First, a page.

In honor of the 100th anniversary of Harry Hay's birth, CLAGS and the Harry Hay Centennial Committee will sponsor a weekend conference exploring Hay's life and ideas and the multiple facets of LGBT life that Harry Hay himself pioneered. These aspects will be organized around four major themes: the arts, political activism, spirituality and sexual identities. The conference will feature presentations from scholars, activists and artists all exploring the evolution of LGBT life in the 60+ years since Hay and a small cohort of Californians founded the Mattachine Society.

To register, click here.

To read more about the conference, click here.

To see the schedule in it's entirety, click here (or on the printer icon below).

The conference also has a Facebook page.

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Friday, September 28 • 7:00pm - 9:30pm
Keynote Address III (Bettina Aptheker) + Performance (Intelligent Homosexual's...)

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  • Keynote by Bettina Aptheker: "Queer Dialectics/Feminist Interventions: Harry Hay and the Quest for a Revolutionary Politics."

Bettina Aptheker is Professor of Feminist Studies at University of California, Santa Cruz. She is the author of five books including Woman's Legacy: Essays on Race, Sex and Class in American History; Tapestries of Life: Women's Work, Women's Consciousness and the Meaning of Daily Life; and Intimate Politics: How I Grew Up Red, Fought for Free Speech and Became a Feminist Rebel.  Her current research is on queering the history of the Communist Left in the United States.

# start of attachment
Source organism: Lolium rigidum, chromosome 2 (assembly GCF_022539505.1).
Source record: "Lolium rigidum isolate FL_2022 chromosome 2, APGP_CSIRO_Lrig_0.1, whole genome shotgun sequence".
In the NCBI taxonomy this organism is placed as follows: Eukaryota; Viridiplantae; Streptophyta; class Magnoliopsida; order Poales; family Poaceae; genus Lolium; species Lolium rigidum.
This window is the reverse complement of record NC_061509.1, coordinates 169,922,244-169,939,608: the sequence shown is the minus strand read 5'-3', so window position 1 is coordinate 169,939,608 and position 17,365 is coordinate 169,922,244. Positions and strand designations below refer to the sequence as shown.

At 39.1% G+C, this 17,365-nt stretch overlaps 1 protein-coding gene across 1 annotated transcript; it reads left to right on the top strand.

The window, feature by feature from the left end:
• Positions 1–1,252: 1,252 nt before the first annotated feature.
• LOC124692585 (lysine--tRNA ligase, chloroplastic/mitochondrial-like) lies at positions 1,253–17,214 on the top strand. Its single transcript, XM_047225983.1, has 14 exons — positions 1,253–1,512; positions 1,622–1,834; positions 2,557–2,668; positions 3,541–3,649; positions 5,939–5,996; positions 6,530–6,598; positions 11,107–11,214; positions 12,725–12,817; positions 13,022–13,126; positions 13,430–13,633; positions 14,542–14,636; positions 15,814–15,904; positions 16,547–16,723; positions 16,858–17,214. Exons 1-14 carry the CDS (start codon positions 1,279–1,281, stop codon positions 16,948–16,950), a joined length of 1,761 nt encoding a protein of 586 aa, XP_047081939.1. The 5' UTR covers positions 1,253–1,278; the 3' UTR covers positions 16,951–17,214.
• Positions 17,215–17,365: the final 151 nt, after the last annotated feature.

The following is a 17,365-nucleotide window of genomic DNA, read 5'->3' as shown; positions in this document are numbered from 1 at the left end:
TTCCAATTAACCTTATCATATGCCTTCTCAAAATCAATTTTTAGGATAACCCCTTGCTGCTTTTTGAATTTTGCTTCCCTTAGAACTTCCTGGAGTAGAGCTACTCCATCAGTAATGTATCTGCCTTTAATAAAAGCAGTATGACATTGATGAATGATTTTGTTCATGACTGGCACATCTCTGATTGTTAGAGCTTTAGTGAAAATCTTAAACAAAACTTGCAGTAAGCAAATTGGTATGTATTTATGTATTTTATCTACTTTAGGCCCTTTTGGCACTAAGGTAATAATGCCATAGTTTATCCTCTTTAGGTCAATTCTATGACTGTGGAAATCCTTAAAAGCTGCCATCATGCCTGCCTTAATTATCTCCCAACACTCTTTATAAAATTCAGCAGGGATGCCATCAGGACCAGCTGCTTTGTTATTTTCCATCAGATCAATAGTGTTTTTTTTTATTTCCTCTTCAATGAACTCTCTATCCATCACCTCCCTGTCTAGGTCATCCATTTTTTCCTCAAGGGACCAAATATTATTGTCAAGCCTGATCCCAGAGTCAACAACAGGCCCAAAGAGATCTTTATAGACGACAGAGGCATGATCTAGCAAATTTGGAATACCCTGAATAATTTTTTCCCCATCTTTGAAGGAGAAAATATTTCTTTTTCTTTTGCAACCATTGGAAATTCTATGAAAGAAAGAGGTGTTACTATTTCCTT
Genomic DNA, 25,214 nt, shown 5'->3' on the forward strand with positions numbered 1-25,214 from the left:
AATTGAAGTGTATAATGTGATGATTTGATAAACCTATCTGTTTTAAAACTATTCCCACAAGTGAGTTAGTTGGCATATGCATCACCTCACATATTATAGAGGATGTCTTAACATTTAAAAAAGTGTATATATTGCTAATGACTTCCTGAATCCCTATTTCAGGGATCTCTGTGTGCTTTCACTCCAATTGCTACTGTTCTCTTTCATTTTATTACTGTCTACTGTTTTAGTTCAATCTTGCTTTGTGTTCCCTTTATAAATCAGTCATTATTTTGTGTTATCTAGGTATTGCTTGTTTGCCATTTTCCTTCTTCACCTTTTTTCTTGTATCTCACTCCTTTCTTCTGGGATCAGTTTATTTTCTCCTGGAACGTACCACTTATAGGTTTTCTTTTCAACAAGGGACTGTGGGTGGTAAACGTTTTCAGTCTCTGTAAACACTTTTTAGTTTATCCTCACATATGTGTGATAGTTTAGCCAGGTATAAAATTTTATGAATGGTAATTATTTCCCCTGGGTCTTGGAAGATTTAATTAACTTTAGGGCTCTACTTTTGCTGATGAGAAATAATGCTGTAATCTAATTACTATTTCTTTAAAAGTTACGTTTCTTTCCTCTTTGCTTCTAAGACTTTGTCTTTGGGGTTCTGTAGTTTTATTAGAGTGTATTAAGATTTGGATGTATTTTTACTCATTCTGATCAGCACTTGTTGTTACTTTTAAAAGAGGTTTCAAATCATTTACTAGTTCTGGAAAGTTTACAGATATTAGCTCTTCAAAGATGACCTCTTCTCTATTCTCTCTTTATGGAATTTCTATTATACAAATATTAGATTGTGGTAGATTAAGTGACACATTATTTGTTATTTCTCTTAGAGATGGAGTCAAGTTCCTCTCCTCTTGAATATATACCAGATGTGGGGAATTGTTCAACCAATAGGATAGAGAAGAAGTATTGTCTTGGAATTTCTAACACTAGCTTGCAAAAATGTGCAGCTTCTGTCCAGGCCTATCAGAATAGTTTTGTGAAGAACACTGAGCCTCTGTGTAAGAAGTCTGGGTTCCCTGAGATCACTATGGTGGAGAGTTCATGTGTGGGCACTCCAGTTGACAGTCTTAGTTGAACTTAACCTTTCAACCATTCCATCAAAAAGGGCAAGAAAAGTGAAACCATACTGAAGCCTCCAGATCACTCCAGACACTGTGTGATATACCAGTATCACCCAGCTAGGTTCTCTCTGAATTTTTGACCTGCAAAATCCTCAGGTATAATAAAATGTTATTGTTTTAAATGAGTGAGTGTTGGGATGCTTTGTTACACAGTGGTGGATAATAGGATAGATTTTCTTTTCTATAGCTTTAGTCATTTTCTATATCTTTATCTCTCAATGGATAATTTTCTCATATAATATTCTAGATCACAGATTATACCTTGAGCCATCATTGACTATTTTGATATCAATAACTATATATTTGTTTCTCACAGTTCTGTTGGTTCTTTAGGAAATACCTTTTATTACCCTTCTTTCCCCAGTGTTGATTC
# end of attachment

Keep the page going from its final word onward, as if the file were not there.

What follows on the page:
Professor Aptheker grew up in the milieu of the Communist Party USA. Her mother was a union organizer and her father a Marxist historian. Her first job was in the home of W.E.B. Du Bois and in 1964 she was a leader in the Berkeley Free Speech Movement. After completing her master's degree at San Jose State University, she taught African-American and Women's Studies there. In the early 1980s, she completed her doctorate at the University of California, Santa Cruz.

  • Scene from Tony Kushner’s

Scenes from Tony Kushner’s Intelligent Homosexual’s Guide to Capitalism and Socialism with a Key to the Scriptures


When Tony Kushner’s I-Ho (for short) opened at the Public Theater in New York in the spring of 2011 – having premiered in 2009 in Minneapolis – New York audiences rushed to see what Kushner had created. He offered what the New York Times deemed a “densely textured portrait of a Brooklyn family” brought together to confront the imminent suicide of its patriarch, a former Communist and labor leader.


Kushner has described the play as a “family drama,” somewhere in the lineage of Eugene O’Neill and Arthur Miller, though in this family one adult child is a lesbian with an ex-husband, another a gay man with a long-term partner and a favorite hustler, and there is a sister who is a former nun and Maoist. Together they wrestle with their father’s and their own losses of faith. “I don’t know how to get out of the morass, either,” Kushner has said in reference to the play. “I just know that there’s a great deal of value in not running away from it. That’s why we made this weird activity” – meaning, theater. “So we could find social occasions to encounter these things.”


Bettina Aptheker

Bettina Aptheker is Professor, Feminist Studies, University of California, Santa Cruz. Her most recent book is Intimate Politics: How I Grew Up Red, Fought for Free Speech and Became a Feminist Rebel (2006). Her current research focuses on queering the history of the Communist Left... Read More →

Friday September 28, 2012 7:00pm - 9:30pm EDT
GC Proshansky Auditorium CUNY Graduate Center, 365 Fifth Ave, New York NY

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